George Swanson, Appellant, v. Liberty National Insurance Company and Guaranty National Insurance Company and Melvin Sharp, Appellees, 353 F.2d 12 (9th Cir. 1965)Annotate this Case
November 2, 1965
Robert A. Parrish, Karl L. Walter, Millard F. Ingraham, Fairbanks, Alaska, for appellant.
Edward A. Merdes, R. J. McNealy, Fairbanks, Alaska, for appellee.
Before CHAMBERS, Circuit Judge, MADDEN, Judge of the Court of Claims, and MERRILL, Circuit Judge.
CHAMBERS, Circuit Judge.
In a negligence action in the Fourth Judicial District of the Superior Court of Alaska, Swanson, a citizen of Alaska, obtained a judgment against one Sharp for about $39,000. We are told that that judgment has become final. Liberty National, now absorbed into Guaranty National, had a ten thousand dollar liability policy insulating Sharp at least to that extent.
After obtaining the judgment against Sharp, as permitted by the Rules of Practice in Alaska, Swanson in the same state cause ran a garnishment against Liberty and Guaranty seeking the entire judgment amount, now exceeding $39,000, not just $10,000.1 Swanson has a legal theory that the insurance companies subject to the garnishment are liable to Sharp in the full amount of his damage and thence, because of special circumstances, to him. Of course, the companies do not admit it.
The companies want to try the issue of liability of the excess over the $10,000 limit2 in the United States District Court for the District of Alaska. (Swanson wants the issue tried in the state court.) The companies, citizens of states other than Alaska, removed the garnishment facet of the proceedings to the federal district court, asserting that the garnishment issue was an independent case or controversy and that there was diversity of citizenship with the requisite amount involved. Swanson promptly moved to remand the proceeding to the state court. The remand was denied. Swanson v. Sharp v. Liberty National Insurance Company and Guaranty National Insurance Co., 224 F. Supp. 850. Inasmuch as pursuant to 28 U.S.C. § 1292(b) an interlocutory appeal was authorized, no determination has been made on the merits.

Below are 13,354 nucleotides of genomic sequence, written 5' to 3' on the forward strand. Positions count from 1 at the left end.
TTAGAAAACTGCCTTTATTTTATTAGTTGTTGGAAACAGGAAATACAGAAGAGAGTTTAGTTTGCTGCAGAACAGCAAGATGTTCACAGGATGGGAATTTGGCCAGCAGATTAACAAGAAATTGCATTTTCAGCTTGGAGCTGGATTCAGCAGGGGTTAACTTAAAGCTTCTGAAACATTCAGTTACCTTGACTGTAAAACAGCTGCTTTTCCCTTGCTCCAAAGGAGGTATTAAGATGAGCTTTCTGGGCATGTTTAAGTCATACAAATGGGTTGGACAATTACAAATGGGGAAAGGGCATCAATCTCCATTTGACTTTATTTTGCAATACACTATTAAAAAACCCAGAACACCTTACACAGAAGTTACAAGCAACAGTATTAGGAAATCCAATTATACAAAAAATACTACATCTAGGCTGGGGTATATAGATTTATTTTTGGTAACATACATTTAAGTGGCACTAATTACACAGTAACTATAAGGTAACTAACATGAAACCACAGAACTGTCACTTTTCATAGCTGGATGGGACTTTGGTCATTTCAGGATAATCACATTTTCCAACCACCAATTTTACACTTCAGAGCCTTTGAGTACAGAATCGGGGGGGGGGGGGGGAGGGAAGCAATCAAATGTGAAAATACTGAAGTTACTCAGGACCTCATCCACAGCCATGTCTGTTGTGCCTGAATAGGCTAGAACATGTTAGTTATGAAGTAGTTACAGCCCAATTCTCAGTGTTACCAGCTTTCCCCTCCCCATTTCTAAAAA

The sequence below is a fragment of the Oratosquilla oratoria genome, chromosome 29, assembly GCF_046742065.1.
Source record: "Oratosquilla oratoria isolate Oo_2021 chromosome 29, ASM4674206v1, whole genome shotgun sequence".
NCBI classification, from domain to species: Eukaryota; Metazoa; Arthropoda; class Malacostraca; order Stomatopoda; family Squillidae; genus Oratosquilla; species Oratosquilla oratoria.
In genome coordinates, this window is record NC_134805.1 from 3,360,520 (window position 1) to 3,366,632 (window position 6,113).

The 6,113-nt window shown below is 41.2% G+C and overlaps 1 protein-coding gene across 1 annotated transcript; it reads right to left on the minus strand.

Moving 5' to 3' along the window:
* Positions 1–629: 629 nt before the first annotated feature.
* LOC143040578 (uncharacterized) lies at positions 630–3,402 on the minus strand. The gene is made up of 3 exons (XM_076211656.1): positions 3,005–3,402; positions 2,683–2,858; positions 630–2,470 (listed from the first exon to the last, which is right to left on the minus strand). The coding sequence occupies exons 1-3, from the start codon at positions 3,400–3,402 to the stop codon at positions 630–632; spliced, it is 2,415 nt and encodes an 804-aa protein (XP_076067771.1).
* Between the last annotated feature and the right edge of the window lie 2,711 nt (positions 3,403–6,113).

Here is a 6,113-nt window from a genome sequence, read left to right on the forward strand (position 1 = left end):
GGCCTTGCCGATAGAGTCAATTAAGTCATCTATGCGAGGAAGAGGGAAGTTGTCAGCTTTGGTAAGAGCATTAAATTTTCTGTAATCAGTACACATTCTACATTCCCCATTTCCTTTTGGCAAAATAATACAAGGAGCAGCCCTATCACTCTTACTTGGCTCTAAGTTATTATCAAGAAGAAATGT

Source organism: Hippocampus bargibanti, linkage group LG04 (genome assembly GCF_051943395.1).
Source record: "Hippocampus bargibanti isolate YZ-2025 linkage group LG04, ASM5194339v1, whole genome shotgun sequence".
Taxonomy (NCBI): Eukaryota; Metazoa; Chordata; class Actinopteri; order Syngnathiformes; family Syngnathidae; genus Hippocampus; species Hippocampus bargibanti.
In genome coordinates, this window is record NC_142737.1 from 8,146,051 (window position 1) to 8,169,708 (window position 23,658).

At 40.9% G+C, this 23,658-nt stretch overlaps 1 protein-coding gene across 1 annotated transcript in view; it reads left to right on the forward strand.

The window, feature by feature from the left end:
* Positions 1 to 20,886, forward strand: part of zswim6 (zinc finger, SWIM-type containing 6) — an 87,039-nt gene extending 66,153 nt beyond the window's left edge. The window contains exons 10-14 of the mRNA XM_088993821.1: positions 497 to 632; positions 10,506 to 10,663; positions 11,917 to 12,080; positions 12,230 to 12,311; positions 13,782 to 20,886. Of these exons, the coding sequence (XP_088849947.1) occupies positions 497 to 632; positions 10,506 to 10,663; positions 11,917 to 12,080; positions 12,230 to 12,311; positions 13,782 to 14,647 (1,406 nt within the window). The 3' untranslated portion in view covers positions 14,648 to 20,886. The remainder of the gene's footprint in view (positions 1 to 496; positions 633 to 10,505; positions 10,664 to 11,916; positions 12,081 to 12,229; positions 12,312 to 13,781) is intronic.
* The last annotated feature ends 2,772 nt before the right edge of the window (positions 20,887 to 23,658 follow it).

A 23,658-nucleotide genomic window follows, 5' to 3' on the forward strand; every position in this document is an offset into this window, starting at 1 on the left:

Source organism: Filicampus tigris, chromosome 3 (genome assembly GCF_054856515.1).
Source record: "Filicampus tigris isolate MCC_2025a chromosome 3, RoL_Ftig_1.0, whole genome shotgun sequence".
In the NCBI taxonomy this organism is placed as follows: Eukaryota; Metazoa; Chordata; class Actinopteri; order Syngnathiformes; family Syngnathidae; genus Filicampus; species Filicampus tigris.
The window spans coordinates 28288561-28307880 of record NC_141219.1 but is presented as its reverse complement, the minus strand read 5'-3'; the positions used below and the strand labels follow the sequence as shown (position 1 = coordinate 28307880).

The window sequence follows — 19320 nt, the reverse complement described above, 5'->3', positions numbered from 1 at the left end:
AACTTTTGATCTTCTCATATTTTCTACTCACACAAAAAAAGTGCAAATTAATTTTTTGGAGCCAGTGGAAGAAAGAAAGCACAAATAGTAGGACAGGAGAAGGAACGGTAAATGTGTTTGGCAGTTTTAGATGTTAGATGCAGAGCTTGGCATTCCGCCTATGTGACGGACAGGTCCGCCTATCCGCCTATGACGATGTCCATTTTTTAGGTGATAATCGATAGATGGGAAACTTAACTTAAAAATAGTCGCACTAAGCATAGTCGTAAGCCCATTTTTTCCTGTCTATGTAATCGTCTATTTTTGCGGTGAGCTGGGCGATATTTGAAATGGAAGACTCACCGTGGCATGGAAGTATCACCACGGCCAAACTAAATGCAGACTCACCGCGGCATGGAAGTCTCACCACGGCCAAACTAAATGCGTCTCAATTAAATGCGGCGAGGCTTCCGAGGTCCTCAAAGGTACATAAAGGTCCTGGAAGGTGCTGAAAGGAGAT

We affirm the district court. This opinion assumes familiarity with the district court opinion, cited supra.
We comment that the labels the case had in the state court and the fact that the whole sequence had only one case number there are not determinative of the question of whether the garnishment issue is separable from the issue of Sharp's liability to Swanson and thus can be considered an independent action.
Alaska has not yet "characterized" the nature of its garnishment proceedings. We think that when it does, its view would be entitled to great weight, but we subscribe to the view that the separability, so far as it affects removal, is in the end a federal question. We elect to follow Randolph v. Employers Mutual Liability Ins. Co., 8 Cir., 260 F.2d 461. Our analysis is that Rule 89(f), Rules of Civil Procedure, State of Alaska, sets up garnishment for this case as an independent civil action.
We may get some interesting problems in diversity when the judgment defendant debtor stays on, seeks in, or is brought into the garnishment proceedings. With whom will you align him when he is in it? We shall meet that on another day. Here he is out of the case and is apparently not bothered about his own residual deficiency or the problems the companies have acquired from their commercial acquaintanceship with him.
The order denying remand is affirmed.
At the time the garnishment was run, a motion for a new trial on the issue of Sharp's liability to Swanson was pending. We are told the motion was later denied and the Swanson-Sharp judgment became final
The parties report the conceded amount of $10,000 in liability has been paid to Swanson pursuant to a stipulation